Unformatted text preview: Autoimmune Disorders /Arthritis Janet Czermak –Russell APRNBC TYPES: ARTHRITIS Pyrogenic -(Septic, Infective) Psoriatic Rheumatoid (Rheumatoid Polyarthritis) Tuberculosis Osteoarthritis Gouty SEPTIC ARTHRITIS Bacterial Infection In The Synovium And Joint Space Causing Inflammation,> Leukocytes,> Release Of Proteolytic Enzymes PREDISPOSING FACTORS : Trauma, Rheumatoid Arthritis, Diabetes, Steroid Administration, Renal Failure, Malignancy, Drug Abuse, Vascular Insufficiency, Orthopedic Surgery MOST COMMON SITES : Knee 53 % Hip 20 % Elbow 17 % Shoulder 11 % Wrist 9 % Ankle 8 % Common Bacteria Found : Staph Aureus, 50% Streptococcus 20 % Pneumococcal 10% Gonorrheal < 5 % Hemophilus Influenza children 15% SIGNS /SYMPTOMS Severe Pain, Constant Awaken Out of Sound Sleep Loss of Motion Joint Effusion Swollen, Hot Joint Fever LABORATORY VALUES WBC COUNT 50,000 -100,000 80% POLYMORPHONUCLEAR CELLS, < GLUCOSE LEVEL, > SEDIMENTATION RATE MEDICAL MANAGEMENT Bed Rest Antibiotic (Triple) Aspiration of The Fluid. Elevation of Extremity Ice Pack. Psoriatic Arthritis Inflammatory process associated with psoriasis etiology unknown Psoriatic arthritis- spondyloarthropathies. strong genetic influences increased risk of psoriasis (30% to 50%) or psoriatic arthritis (15%) in first-degree relatives. HLA-C allele Cw0606 is the strongest genetic marker for psoriasis and contributes to the type 1 phenotype (early onset before age 40) of severe psoriasis but delayed appearance of arthritis. Elevated serum immunoglobulins, fibroblast activity Affects tendons, ligaments, fascia and joints Clinical Manifestations cellular immune system with CD8+ T cells both the skin / synovium. Psoriatic synovium- characterized hypervascularity/ and tortuous vessels. Angiogenic growth factors- vascular endothelial growth factor (VEGF)/transforming growth factor (TGF) beta are over-expressed osteoclast proliferation and activation, contributing –erosions/osteolysis. radiologic changes - arthritis mutilans, including pencil-in-cup deformities and newbone formation of periostitis distal interphalangeal (DIP) joint involvement and dactylitis uniquely distinguish psoriatic arthritis from rheumatoid arthritis. extensor tendon enthesitis at the nail bed and flexor tenosynovitis of the entire digit. joint synovitis. Pain Stiffness – worse with immobility Polyarthritis Dactylis –swelling meta and interphalanges Medical Management NSAIDS/COX-2 DMARDS Anti-tumor necrosis factorEtanercept/Infliximab Physical therapy helps improve range of motion and pain as well as muscle strengthening of joints with associated periarticular muscle atrophy. Emerging treatments Alefacept -is a lymphocyte function-associated antigen3/immunoglobulin G fusion protein. Ustekinumab- is a human monoclonal antibody that inhibits the receptor binding of interleukins 23 and 12 (proinflammatory cytokines increasing production of Th17 lymphocytes). Rheumatoid arthritis affected 1,292,000 adults in 2005 1990 estimate of 2.1 million adults average age at diagnosis has increased steadily over time from 63.3 years in 1965 to 66.8 years in 1995. PATIENT PROFILE Peaks 4th-6th Decade of Life Female ( 2-3 X More Than Men) All Racial/Ethnic Groups Reduced Life Expectancy Genetic Factors • Identical Twins 32 % Incidence • Hla-dr4 Short Arm Chromosome #6 (Caucasians) • Hla-dr10 –5 study in South Africa found (Hindus/Tamils Rheumatoid Arthritis: Key Features (cont’d) • • May have nodules: subcutaneous or periosteal at pressure points Rheumatoid factor • • • • 45% positive in first 6 months 85% positive with established disease Not specific for RA, high titer early is a bad sign Marginal erosions and joint space narrowing on x-ray Adapted from Arnett, et al. Arth Rheum. 1988;31:315–324. Rheumatoid Arthritis: Key Features • • • Symptoms >6 weeks’ duration • Often lasts the remainder of the patient’s life Inflammatory synovitis • Palpable synovial swelling • Morning stiffness >1 hour, fatigue Symmetrical and polyarticular (>3 joints) • Typically involves wrists, MCP, and PIP joints • Typically spares certain joints Thoracolumbar spine DIPs of the fingers and IPs of the toes SEVEN DIAGNOSTIC CRITERIA FOR RHEUMATOID ARTHRITIS (RA) 1. Morning stiffness for > one hour 2. Arthritis of at least 3 areas at one time lasting > 6 weeks 3. Arthritis of hand joints lasting > 6 weeks 4. Symmetrical arthritis lasting 6 weeks 5. Rheumatoid nodules 6. Serum Rheumatoid Factor (RA) - Positive, • > Sed Rate, > C-Reactive Protein 7. Radiographic Changes- bony erosion, or juntaarticular osteopenia * Individual has 4 or more of the criteria, diagnosis of RA is made AUTOANTIBODY AGAINST IMMUNOGLOBIN G, ANTI-KEARATIN AND ANTI- PERINUCLEAR FACTOR- PREDICTIVE MARKERS IN THE DEVELOPMENT OF RA Rheumatoid Arthritis: PIP Swelling is Swelling confined to the area of the joint capsule Synovial thickening feels like a firm sponge CLINICAL MANIFESTATIONS Boutonniere Deformity of the finger, with Hyperextension of the distal phalangeal joint and flexion of proximal joint interphalangeal joint Swan –Neck deformity of the finger, with hyperextension at the proximal interphalageal joint and flexion of the distal interphalageal joint Ulnar deviation of the metacarpophalangeal joints Compression of the carpal bones Subluxation of the wrist Critical Elements of a Treatment Plan: Assessment • • • • Assess current activity • Morning stiffness, synovitis, fatigue, ESR Document the degree of damage • ROM and deformities • Joint space narrowing and erosions on x-ray • Functional status Document extra-articular manifestations • Nodules, pulmonary fibrosis, vasculitis Assess prior Rx responses and side effects Rheumatoid Arthritis is Systemic Inflammatory Disease Critical Elements of a Treatment Plan: Assessment • Assess current activity • • Document the degree of damage • • • • ROM and deformities Joint space narrowing and erosions on x-ray Functional status Document extra-articular manifestations • • Morning stiffness, synovitis, fatigue, ESR Nodules, pulmonary fibrosis, vasculitis Assess prior Rx responses and side effects Critical Elements of a Treatment Plan: Assessment • • • • Assess current activity • Morning stiffness, synovitis, fatigue, ESR Document the degree of damage • ROM and deformities • Joint space narrowing and erosions on x-ray • Functional status Document extra-articular manifestations • Nodules, pulmonary fibrosis, vasculitis Assess prior Rx responses and side effects Pathologies with RA Carpal Tunnel Syndrome Rheumatoid nodules Rheumatoid vasculities Peripheral neuropathy Mild pulmonary obstructive disease Pericarditis Increased liver enzymes, Alkaline Phosphate Ketoconjuctivitis Sjogren syndrome MEDICATIONS : NSAIDS & COX 2 INHIBITORS METHOTREXATE CORTICOSTEROIDS NARCOTICS GOLD CYTOXAN Immunosuppressant therapy • Cyclosphosphamide • Azathioprine MEDICAL MANAGEMENT Rest Splints Physiotherapy(Heat) ADL Activity Sjogren Syndrome -Triad 1.Ketoconjunctivitis sicca 2.Xerostomia 3.Connective tissue disease Characterized by CD4 lymphocytes and destruction of lacrimal salivary glands Results: dry eyes, dry mouth, and waxing and waning poly arthritis Schrimer test-tear production; parotid gland flow; lip biopsy Other features are cardiovascular and neurovascular Lyme Disease Bacteria infectionBorrelia burgdorferi Black-legged ticksdeer ticks • Ixodes scapularisnortheast/north central US • Ixodes pacificuswestern part of US Outdoor activities • Gardening, hiking, camping, forestry Pathophysiology Infected tick-attaches to human-suck’s the blood and transmits the disease Three stages • Early localized disease • Early disseminated disease • Late or chronic disease Stages Early localized disease Erythema –where bite occurred Fatigue, malaise, stiff neck, lymphadenopathy Early disseminated disease • Carditis - cardiomyopathy • Neurological- meningitis, peripheral neuropathy , myelitis • Musculoskeletal – polyarthritis • Skin- erythema nodosum • Liver – hepatitis • Kidney – Treatment • Antibiotic therapy Osteoarthritis most common type of arthritis affecting 67 million Americans. Increasing with age affects the hands and knees of women more frequently than men African-Americans more frequently than whites. Osteoarthritis chronic degenerative wear and tear process noninflammatory disorder of movable joints degeneration of articular cartilage formation of new bone at joint surfaces/margins also known as degenerative joint disease RISK FACTORS FOR QA Age Major joint disease trauma Mechanical nature - Previous orthopedic injury, fracture, torn meniscus, or mal-alignment • Repetitive stress and joint overload Obesity Race Genetic factors Female gender Congenital and Developmental defects Quadriceps weakness knee QA) Metabolic /Endocrine disorders Diabetes, Acromegaly Gout, Paget’s disease Osteoarthritis- Pathology Articular surfaces of cartilage with bony formation of the weight bearing joints Early degeneration or disruption of bone called flaking, fibrillation Bone becomes- hard and glossyeburnation Outgrowths of ossified cartilage Osteophytes Thickening /Fibrosis of synovial joint OsteoarthritisClinical Manifestations Morning stiffness, pain on motion-overuse of joint, localized tenderness, crepitation, joint deformity Heberden’s Nodes : detectable bony enlargements- (DIP) distal interphangeal joints of the hand Bouchard’s Node’s Bony enlargement in the proximal interphangeal joints (PIP) WEIGHT BEARING JOINTS :Knees, hips, cervical and lumbar vertebrae, proximal and distant joints of hands and joints of the feet Assessment Data OBJECTIVE Joint crepitation • Audible popping, cracking, grinding with motion • Limited ROM INCREASES • AFFECTED JOINTS UNSTABLE,”give way” with weight bearing, fear of falling increases • Enlarged joints form spurs • Loss of articulation • Instability Assessment Data SUBJECTIVE Deep, aching localized joint pain Early disease- pain with use Late disease- pain at rest, affects sleep pattern Pain on joint palpation Joints stiffen with inactivity and changes in the weather Morning pain <less than 30 minutes DIAGNOSTIC DATA History/Physical ( most important) CBC RHEUMATOID FACTOR ESR X-RAYS- BONE REMODELING MRI OCT-OPTICAL COHERENCE TOMOGRAPHYarticular changes Synovial fluid analysis-differ OA from other forms of arthritis Osteoarthritis Complications Angulation of affected extremity (Loss of joint space) Deformity Subluxation • esp. carpometacarpal joint Ankylosis or Complete Body fusion of the joint esp. greater toe Osteoarthritis- Treatment Physiotherapy - muscle strengthening exercises Application of heat/cold Analgesics Hydrocortisone injections Supportive Bandages and devices Nutrition Stress Management Osteotomy (Realignment of the joint) Arthroplasty ( Construction of a new joint) Complementary/Alternative Therapies Acupuncture Tai Chi- low Impact exercise Ginger Turmeric Red cayenne pepper Kwai garlic Echinacea Ginkgo St John’s Wort Copper/Magnetic Bracelets Bee stings ASPIRIN - SALICYLATE Analgesic Anti-inflammatory Anti-pyretic Anti-platelet Rapidly absorbed Blood Salicylate Level 150 - 300 ug/ml Half-life 15- 20 Minutes Albumin Dependent SIDE EFFECTS • Tinnitus, Vertigo, Hearing Loss, Hyperventilation, Anaphylaxis, Renal Failure, Albuminuria ,Proteinuria Complementary/Alternative Therapies Ginger Anti-inflammatory Large doses-bleeding Cayenne Releases endorphins Interferes with substance Ptransmission of pain impulses Turmeric Cur cumin-inhibits prostaglandins and stimulate cortisol production 400 mg capsules TID Nursing Diagnosis Pain Impaired Physical Mobility Activity Intolerance Sleep-Pattern Disturbance Ineffective Coping Self Care Deficit Alteration in SelfConcept Alteration in Sexuality Alteration nutrition Altered role performance ACETAMINOPHEN TYLENOL Uses : Mild To Moderate Pain First Line For Osteoarthritis Oral - Parenteral Not Available Most Effective With Opioids HEPATOTOXICITY ( 10 Grams or More) Equal Analgesic Effect As Ibupropen Dosage Up To 4,000 Mg/Day Toxicity Tumor Necrosis Factor Inhibitors Etanercept (Enbrel) Infliximab (Remicade) Action: Reduces inflammation by preventing TNF medicated cellular responses Side Effects: N/V/A • Blood dyscrasia, sepsis, hypertension Antimalarials Hydroxychloroquine (Plaquenil) Chloroquine (Aralen) Action : exerts anti-inflammatory effect by inhibiting prostaglandin synthesis Side effects: • • • • Hypotension, N/V/diarrhea Liver and kidney monitoring Retinal damage GI protection CAUSES OF HYPERURICEMIA) Overproduction-uric acid • Cancers, psorasis, sickle cell anemia Under excretion of uric acid • Chronic renal insufficiency, alcohol, thiazide diuretics, nicotinic acid, cyclosporine, diabetic ketoacidosis • Definition-serum urate level exceeding either 6.8 or 7.0 mg/dL PREDISPOSING FACTORS TO A GOUT ATTACK Trauma 3 days after a major operation Major medical illness • • • • • • • Myocardial infarction Stroke Pulmonary embolus Fasting Alcohol use (binging) Infection Acidosis Co-Morbidities Obesity, dietary factors Excessive alcohol intake History of urolithiasis Chronic kidney disease (CKD) Potential genetic or acquired causes of uric acid overproduction (inborn error of purine metabolism, psoriasis, myeloproliferative or lymphoproliferative disease) Lead intoxication CLINICAL MANIFESTATIONS OF GOUT Meta-tarso-phalangeal joint of great toe Rapid joint swelling Uric crystals-needle shaped Usually mono-articular Pain, swelling, redness, tenderness Joint fluid show 50,000 /mm³neutrophils TREATMENT OF ACUTE GOUTY ATTACK NSAIDs or Indomethacin (Indocin) Course 7-10 days Contra indicated in patients with : • CHF, Peptic Ulcer, Renal Insufficiency • Patient with Nasal polps& ASA sensitivity will induce bronchospasm • Oral steroids later if necessary TREATMENT INTERCRITICAL PERIOD Drug therapy includes • Oral colchicine 0.6 bid • Probenecid or allopurinal 6-12 months Colchicine • inhibits leukocyte infiltration • Does not influence production or excretion of uric acid Probenecid • Acts on the renal tubules to inhibit reabsorption of uric acid Allopurinol • reduces uric acid by inhibiting its production Allopurinol-300 mg febuxostat-first line drug • Target goal- lower than 6 mg/dl, preferred < 5 mg/dl First-line treatment for acute gout • Nonsteroidal anti-inflammatory drugs (NSAIDs), corticosteroids, or oral colchicine are the recommended, ALLOPURINOL ZYLOPRIM Xanthine Oxidase Inhibitor Decreases Uric Acid Synthesis Lowest Dose- 100 Mg/Day Contra - Acute Gouty Attacks Skin Reaction- With Penicillin Monitor Creatinine Levels Force Fluids Drug Of Choice In Patient With Histories Of Renal Calculi, Tophi, Or Renal Insufficiency PROBENECID - BENEMID Uric Acid Excreter Equal To Allopurinol Renal Calculi Formation Force Fluids Avoid ASA Used To Prolong Antibiotic Levels LOWER BACK PAIN -ETIOLOGY Biomechanical And Destructive • Compression,torsion, Occupational Destructive Origins • Infection,tumors,rheumatoid Disorders Degenerative Problems • Osteoporosis, Spinal Stenosis SPINAL STENOSIS Compression Of The Annular Fibers Clinical Manifestations • • • Aching Pain With Standing And Walking Paresthesias Heaviness In The Legs Diagnostic Findings • • • • Mri Myelography With Ct Diskography Somatosensory Evoked Potentials An Algorithmic approach to back pain Phase 1- initial 4-6 weeks of acute low back pain Phase 2 – HNP,stenosis and unremitting low back pain • Treatment: MRI, CT, bone scan, injections and psychological profile Reference: AAOS and NASS An Algorithmic approach to back pain Unremitting pain Non-operative treatment Exercise, physical therapy, NSAIDS, injection program Traction Surgical approaches • Nucleoplasty • HNP • Disc replacement Alternative treatment SURGICAL MANAGEMENT Percutaneous Diskectomy • Removal Of Disk Materials With Trocar Microdiskectomy • Microsurgery, Root Retraction, Preservation Of An Intact Joint Capsule Decompressive Laminectomy • Removal Of Posterior Vertebrae Arch Artificial Disk Replacement • Spinal Fusion – Bone Grafting MEDICAL MANAGEMENT Control Pain And Spasm • NSAID’s, TENS, MANIPULATION Improve Mobility • Body Mechanics, Exercise, Back Brace Lifestyles Changes COMPLICATIONS Paralysis Hemorrhage Recurrent Pain Paralytic Ileus Collagen Diseases What is a collagen disease? A collagen disease is any disorder affecting the collagen (connective tissue), with "rheumatic" symptoms including muscle stiffness, soreness and pain in the joints and associated structures. Produce widespread changes in collagenous connective tissue. Cause problems involving almost every organ May be autoimmune in nature Are difficult to diagnose Have no cure Cannot be prevented TYPES OF COLLAGEN DISEASES Rheumatoid Arthritis Crest Syndrome Poly-arteritis Systemic Lupus Erythematosus Scleroderma Sarcoidosis CREST SYNDROME Is An Acronym For The Cardinal Clinical Features Of The Syndrome In A Given Patient: Calcinosis Raynaud Phenomenon Esophageal Dysmotility Sclerodactyly Telangiectasia CALCINOSIS Abnormal Deposits Of Calcium Salts In Various Tissues Deposits Appear-Nodules or Plaques Found In Skin, Connective Tissue, Muscle Intravertebral Disks Disease Scleroderma, Neoplastic Dermatosis, Inflammatory Degeneratative Disease RAYNAUD PHENOMENON Defined In 1862. Intermittent Attacks Of Ischemia Pallor, Cyanosis, And/Or Rubor On The Hands Bilaterally,toes, Ears, Nose In Response To Cold /Emotional Stimuli Numbness, Tingling, Burning, Pain Normal Color Return With Heat Normal Proximal Arterial Pulsations, And Without Gangrene. RAYNAUD PHENOMENON SCLERODACTYLY Musculoskeletal Deformity • Thickening Of The Skin Affecting The Digits Of The Hands And Feet. Fingers Semi-flexed Subcutanous Calcification Tightened Skin To The Wrist SCLERODACTYLY Three Phases Of Skin Changes Edematous Phase • Puffy Edema In The Fingers Indurative Phase Flexed, Morning Stiffness Atrophic Phase. SCLERODACTYLY SCLER0DERMA-INITIAL/8 YRS LATER TELANGIECTASIA Polyarteritis nodosa: BLOOD VESSEL DISEASE OF SMALL/ MEDIUM-SIZED ARTERIES UNKNOWN CAUSE TYPICALLY STRIKES ADULTS, NOT CH. ILDREN POLYARTERITIS NODOSA: SIGN/SYMPTOMS Generalized Symptoms Include Fever, Fatigue, Weakness, Loss Of Appetite, Weight Loss. Muscle Aches (Myalgia) And Joint Aches(arthralgia) Are Common. Rashes, Swelling, Ulcers, And Lumps (Nodular Lesions). Scleroderma- Progressive Systemic Sclerosis Cause – Unknown- autoimmune? Affects 30 To 50 Years Old Women (4 X> Men) Local or Systemic Symptoms Fibrotic changes in connective tissue Severity Varies Tests-LE Prep; elevated gamma globulin levels;Anti-SCL70 antibody (antipoisomere I antibody) Skin- Ulceration, Calcification, Pigmentation Changes Systemic Features- Fibrosis / Degeneration of Heart, Lungs, Kidneys, GI Tract Treatment: corticosteroids, NSAIDS, Vasodilators; Prilosec; penicillamine; azathioprine,methotrexate; cyclosphosphamide (cytoxan) Sarcoidosis Cause- Unknown Inflammation –Granulomas Of Lymph Nodes Areas- Lungs, Liver, Eyes, Skin, Or Other Tissues. Theory-Hypersensitivity Response, A Genetic Predisposition, Infection, Or Chemicals. Occupational Exposure To Silica Dust And Polyvinyl Chloride SYSTEMIC LUPUS ERYTHEMATOSUS Chronic Autoimmune Diseases Antibodies Are Produced Against Its Own Cells Cause -Not Fully Known Multi-system Involment Affects 9 Times As Many Women As Men May Occur At Any Age, But 10 And 50 Years Sle May Be Caused By Certain Drugs • Drug-induced Lupus Erythematosus And Is Usually Reversible When The Medication Is Stopped. SYSTEMIC LUPUS ERYTHEMATOSUS Musculoskeletal • Joint Pain And Most Develop Arthritis • Fingers, Hands, Wrists, And Knees. • Death Of Bone Tissue Can Occur In The Hips And Shoulders And Is Frequently A Cause Of Pain In Those Areas. • Skin "Butterfly" Rash Over The Cheeks And Bridge Of The Nose • Rash Worsened By Sunlight. • Kidney Only 50% Have Lupus Nephritis As Defined By Persistent Inflammation In The Kidney. SYSTEMIC LUPUS ERYTHEMATOSUS • Kidney Renal Failure ...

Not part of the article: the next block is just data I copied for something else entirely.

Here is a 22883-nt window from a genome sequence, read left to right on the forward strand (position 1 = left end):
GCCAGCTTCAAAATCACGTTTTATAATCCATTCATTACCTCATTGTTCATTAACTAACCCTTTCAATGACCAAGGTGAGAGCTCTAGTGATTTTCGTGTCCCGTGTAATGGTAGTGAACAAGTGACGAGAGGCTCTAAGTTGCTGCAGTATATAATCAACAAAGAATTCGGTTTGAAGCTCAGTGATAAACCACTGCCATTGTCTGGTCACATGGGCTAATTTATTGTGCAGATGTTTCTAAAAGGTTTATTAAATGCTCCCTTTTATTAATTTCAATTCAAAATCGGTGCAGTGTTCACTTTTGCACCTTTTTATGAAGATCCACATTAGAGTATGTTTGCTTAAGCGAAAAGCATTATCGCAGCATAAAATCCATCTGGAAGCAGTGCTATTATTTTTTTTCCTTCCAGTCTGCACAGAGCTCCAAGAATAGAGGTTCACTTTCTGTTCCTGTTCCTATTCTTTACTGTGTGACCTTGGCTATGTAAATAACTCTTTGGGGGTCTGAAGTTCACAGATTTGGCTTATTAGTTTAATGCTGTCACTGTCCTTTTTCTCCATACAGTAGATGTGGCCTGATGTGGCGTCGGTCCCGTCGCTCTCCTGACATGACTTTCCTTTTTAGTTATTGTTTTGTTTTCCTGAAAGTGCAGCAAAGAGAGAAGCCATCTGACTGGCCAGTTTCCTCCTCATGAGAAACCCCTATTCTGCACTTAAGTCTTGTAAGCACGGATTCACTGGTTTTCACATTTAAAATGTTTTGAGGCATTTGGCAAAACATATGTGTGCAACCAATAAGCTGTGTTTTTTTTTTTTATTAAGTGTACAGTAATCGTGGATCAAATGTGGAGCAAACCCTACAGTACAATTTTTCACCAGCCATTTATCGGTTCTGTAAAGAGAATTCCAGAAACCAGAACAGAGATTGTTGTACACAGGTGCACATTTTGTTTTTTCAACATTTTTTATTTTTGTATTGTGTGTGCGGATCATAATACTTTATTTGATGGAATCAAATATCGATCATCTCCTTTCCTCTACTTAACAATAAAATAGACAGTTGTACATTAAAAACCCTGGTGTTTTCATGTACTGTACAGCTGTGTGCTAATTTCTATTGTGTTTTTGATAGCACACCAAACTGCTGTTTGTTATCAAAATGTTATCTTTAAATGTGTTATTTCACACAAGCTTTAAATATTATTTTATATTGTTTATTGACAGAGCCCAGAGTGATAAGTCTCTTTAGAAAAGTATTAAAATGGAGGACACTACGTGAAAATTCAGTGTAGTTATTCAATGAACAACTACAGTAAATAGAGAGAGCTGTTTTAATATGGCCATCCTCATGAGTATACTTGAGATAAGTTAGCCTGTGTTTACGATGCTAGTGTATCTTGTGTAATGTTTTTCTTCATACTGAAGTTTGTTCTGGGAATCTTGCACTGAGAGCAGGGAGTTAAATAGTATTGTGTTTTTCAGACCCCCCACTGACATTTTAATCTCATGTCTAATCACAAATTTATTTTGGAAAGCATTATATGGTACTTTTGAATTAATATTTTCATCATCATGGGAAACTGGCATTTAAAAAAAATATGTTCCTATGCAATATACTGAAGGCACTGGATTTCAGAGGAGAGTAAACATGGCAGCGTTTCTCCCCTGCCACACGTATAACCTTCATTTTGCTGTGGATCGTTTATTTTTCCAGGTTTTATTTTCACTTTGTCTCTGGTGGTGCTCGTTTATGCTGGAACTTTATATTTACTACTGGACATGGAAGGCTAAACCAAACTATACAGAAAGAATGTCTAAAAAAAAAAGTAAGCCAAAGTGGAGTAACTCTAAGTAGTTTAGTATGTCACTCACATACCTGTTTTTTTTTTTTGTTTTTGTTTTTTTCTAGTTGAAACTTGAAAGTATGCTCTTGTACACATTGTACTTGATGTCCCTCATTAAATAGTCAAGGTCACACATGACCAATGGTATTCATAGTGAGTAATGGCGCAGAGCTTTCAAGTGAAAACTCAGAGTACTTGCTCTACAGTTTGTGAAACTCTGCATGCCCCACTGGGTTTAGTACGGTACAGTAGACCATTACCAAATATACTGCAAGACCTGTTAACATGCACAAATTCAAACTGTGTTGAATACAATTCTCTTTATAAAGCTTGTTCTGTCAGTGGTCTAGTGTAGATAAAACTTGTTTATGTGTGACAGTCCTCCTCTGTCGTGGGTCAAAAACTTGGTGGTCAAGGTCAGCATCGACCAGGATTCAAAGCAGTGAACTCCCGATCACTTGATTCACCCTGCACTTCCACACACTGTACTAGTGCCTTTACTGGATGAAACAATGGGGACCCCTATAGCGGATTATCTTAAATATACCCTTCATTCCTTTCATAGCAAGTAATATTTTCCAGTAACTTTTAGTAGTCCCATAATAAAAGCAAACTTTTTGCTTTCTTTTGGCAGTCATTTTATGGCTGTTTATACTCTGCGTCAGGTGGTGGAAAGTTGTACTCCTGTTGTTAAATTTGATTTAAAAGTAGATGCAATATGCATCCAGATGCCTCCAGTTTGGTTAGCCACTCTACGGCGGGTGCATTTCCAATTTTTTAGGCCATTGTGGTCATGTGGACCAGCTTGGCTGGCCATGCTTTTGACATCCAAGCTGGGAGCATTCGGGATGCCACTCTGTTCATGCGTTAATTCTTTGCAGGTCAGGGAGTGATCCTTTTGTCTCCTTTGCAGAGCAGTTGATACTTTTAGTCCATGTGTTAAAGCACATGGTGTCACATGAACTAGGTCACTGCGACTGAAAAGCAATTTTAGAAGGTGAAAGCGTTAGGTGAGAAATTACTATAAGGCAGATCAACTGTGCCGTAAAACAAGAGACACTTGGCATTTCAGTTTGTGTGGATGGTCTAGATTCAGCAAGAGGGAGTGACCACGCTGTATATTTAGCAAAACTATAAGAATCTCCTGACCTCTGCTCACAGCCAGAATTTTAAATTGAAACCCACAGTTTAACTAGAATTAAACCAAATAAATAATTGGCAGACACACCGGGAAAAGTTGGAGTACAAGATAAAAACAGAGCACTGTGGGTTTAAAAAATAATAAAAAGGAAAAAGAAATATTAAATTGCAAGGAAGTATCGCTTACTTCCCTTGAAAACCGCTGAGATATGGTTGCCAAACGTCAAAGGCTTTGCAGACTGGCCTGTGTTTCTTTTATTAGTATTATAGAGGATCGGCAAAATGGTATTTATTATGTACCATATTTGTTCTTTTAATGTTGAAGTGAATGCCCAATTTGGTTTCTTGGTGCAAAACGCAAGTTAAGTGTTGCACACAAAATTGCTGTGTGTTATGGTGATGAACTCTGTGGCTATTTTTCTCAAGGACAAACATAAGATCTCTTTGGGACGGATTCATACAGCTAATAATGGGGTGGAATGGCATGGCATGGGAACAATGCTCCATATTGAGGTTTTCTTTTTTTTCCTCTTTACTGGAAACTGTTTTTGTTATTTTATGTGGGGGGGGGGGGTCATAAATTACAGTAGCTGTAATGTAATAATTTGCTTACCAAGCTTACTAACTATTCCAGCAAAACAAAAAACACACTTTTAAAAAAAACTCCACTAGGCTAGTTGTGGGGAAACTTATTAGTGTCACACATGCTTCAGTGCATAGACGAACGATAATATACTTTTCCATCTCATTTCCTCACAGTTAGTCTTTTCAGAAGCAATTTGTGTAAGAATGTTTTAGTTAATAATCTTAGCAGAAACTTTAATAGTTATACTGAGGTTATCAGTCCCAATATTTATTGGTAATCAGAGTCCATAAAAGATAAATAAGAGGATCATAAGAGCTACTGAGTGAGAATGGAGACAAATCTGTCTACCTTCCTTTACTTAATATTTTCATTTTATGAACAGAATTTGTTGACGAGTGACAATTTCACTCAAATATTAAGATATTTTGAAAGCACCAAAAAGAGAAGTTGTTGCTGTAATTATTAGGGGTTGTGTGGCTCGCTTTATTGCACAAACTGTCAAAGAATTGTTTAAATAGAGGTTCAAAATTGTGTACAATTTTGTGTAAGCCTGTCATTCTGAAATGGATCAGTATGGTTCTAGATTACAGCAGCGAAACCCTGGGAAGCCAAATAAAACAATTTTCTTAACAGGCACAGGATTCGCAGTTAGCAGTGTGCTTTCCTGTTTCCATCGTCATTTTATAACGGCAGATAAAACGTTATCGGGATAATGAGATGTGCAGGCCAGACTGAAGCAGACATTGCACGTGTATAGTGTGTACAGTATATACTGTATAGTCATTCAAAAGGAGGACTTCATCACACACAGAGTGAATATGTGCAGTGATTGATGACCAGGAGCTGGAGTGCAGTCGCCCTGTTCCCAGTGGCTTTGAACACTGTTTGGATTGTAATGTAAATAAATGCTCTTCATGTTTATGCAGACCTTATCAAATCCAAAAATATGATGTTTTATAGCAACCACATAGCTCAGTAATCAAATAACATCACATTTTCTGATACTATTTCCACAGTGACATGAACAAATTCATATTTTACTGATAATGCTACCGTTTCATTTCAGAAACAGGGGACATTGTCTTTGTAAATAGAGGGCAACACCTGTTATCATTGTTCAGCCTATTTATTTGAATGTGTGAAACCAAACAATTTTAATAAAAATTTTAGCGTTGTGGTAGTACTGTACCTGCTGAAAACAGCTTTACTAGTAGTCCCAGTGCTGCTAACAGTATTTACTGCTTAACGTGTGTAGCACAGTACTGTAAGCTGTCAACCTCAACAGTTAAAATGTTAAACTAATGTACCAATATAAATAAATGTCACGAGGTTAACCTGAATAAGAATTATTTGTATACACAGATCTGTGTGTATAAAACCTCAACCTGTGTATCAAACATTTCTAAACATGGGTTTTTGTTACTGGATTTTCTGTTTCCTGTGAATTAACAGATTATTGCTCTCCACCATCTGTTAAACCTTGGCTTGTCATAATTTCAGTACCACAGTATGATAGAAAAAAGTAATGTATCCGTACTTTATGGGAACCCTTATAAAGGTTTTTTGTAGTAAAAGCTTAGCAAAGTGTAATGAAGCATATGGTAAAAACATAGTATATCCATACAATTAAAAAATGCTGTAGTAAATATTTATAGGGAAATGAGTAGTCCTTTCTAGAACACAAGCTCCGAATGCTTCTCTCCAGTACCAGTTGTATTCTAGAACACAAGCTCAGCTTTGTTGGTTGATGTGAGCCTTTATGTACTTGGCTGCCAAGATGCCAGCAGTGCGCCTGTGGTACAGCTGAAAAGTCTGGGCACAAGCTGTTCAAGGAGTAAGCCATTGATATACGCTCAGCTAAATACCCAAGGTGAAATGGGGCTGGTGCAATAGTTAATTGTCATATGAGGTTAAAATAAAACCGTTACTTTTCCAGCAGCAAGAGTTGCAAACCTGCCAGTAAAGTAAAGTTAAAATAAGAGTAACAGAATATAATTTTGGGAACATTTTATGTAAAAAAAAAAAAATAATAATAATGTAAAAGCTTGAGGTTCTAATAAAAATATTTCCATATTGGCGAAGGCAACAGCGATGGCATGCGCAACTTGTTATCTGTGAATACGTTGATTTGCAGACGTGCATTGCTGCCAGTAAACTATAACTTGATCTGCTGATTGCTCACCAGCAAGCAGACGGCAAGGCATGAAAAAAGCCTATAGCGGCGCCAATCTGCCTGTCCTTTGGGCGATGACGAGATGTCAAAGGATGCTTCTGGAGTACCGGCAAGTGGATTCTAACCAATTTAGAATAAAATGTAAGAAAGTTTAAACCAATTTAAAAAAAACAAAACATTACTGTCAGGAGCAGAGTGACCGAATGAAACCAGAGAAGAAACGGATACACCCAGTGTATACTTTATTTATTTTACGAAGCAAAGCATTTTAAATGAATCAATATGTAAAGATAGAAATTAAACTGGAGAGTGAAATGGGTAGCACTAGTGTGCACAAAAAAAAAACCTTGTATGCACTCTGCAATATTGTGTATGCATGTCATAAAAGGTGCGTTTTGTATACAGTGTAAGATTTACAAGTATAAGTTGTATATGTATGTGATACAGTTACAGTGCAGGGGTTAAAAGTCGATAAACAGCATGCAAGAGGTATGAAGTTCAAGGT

View Full Document